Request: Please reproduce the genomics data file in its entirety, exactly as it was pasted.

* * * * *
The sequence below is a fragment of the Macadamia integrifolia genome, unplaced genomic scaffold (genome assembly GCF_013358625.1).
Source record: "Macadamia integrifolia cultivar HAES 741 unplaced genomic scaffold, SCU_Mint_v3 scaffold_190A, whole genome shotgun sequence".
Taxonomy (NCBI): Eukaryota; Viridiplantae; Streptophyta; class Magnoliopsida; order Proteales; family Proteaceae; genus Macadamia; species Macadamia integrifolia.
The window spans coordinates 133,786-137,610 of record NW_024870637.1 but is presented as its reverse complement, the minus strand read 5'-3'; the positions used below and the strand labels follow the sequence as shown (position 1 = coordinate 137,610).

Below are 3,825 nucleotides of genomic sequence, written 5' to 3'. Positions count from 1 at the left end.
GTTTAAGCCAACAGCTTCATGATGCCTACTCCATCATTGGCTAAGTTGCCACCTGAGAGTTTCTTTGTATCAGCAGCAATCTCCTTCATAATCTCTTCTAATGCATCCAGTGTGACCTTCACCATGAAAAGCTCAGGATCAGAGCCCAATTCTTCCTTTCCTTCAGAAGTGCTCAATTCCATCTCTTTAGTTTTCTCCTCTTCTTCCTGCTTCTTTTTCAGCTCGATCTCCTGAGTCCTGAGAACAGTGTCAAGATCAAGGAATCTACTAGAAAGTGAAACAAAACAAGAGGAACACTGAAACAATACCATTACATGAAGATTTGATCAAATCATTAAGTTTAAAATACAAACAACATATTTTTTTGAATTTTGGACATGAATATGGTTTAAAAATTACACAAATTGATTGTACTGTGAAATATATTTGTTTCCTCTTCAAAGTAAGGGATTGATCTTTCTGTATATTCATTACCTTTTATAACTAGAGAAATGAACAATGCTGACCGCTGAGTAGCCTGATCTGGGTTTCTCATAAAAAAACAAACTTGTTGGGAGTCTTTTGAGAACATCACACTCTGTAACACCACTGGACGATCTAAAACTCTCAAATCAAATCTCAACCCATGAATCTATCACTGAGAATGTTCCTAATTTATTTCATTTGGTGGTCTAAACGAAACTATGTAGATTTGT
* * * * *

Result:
The sequence below is a fragment of the Macadamia integrifolia genome, unplaced genomic scaffold (genome assembly GCF_013358625.1).
Source record: "Macadamia integrifolia cultivar HAES 741 unplaced genomic scaffold, SCU_Mint_v3 scaffold_190A, whole genome shotgun sequence".
Taxonomy (NCBI): Eukaryota; Viridiplantae; Streptophyta; class Magnoliopsida; order Proteales; family Proteaceae; genus Macadamia; species Macadamia integrifolia.
The window spans coordinates 133,786-137,610 of record NW_024870637.1 but is presented as its reverse complement, the minus strand read 5'-3'; the positions used below and the strand labels follow the sequence as shown (position 1 = coordinate 137,610).

Below are 3,825 nucleotides of genomic sequence, written 5' to 3'. Positions count from 1 at the left end.
GTTTAAGCCAACAGCTTCATGATGCCTACTCCATCATTGGCTAAGTTGCCACCTGAGAGTTTCTTTGTATCAGCAGCAATCTCCTTCATAATCTCTTCTAATGCATCCAGTGTGACCTTCACCATGAAAAGCTCAGGATCAGAGCCCAATTCTTCCTTTCCTTCAGAAGTGCTCAATTCCATCTCTTTAGTTTTCTCCTCTTCTTCCTGCTTCTTTTTCAGCTCGATCTCCTGAGTCCTGAGAACAGTGTCAAGATCAAGGAATCTACTAGAAAGTGAAACAAAACAAGAGGAACACTGAAACAATACCATTACATGAAGATTTGATCAAATCATTAAGTTTAAAATACAAACAACATATTTTTTTGAATTTTGGACATGAATATGGTTTAAAAATTACACAAATTGATTGTACTGTGAAATATATTTGTTTCCTCTTCAAAGTAAGGGATTGATCTTTCTGTATATTCATTACCTTTTATAACTAGAGAAATGAACAATGCTGACCGCTGAGTAGCCTGATCTGGGTTTCTCATAAAAAAACAAACTTGTTGGGAGTCTTTTGAGAACATCACACTCTGTAACACCACTGGACGATCTAAAACTCTCAAATCAAATCTCAACCCATGAATCTATCACTGAGAATGTTCCTAATTTATTTCATTTGGTGGTCTAAACGAAACTATGTAGATTTGT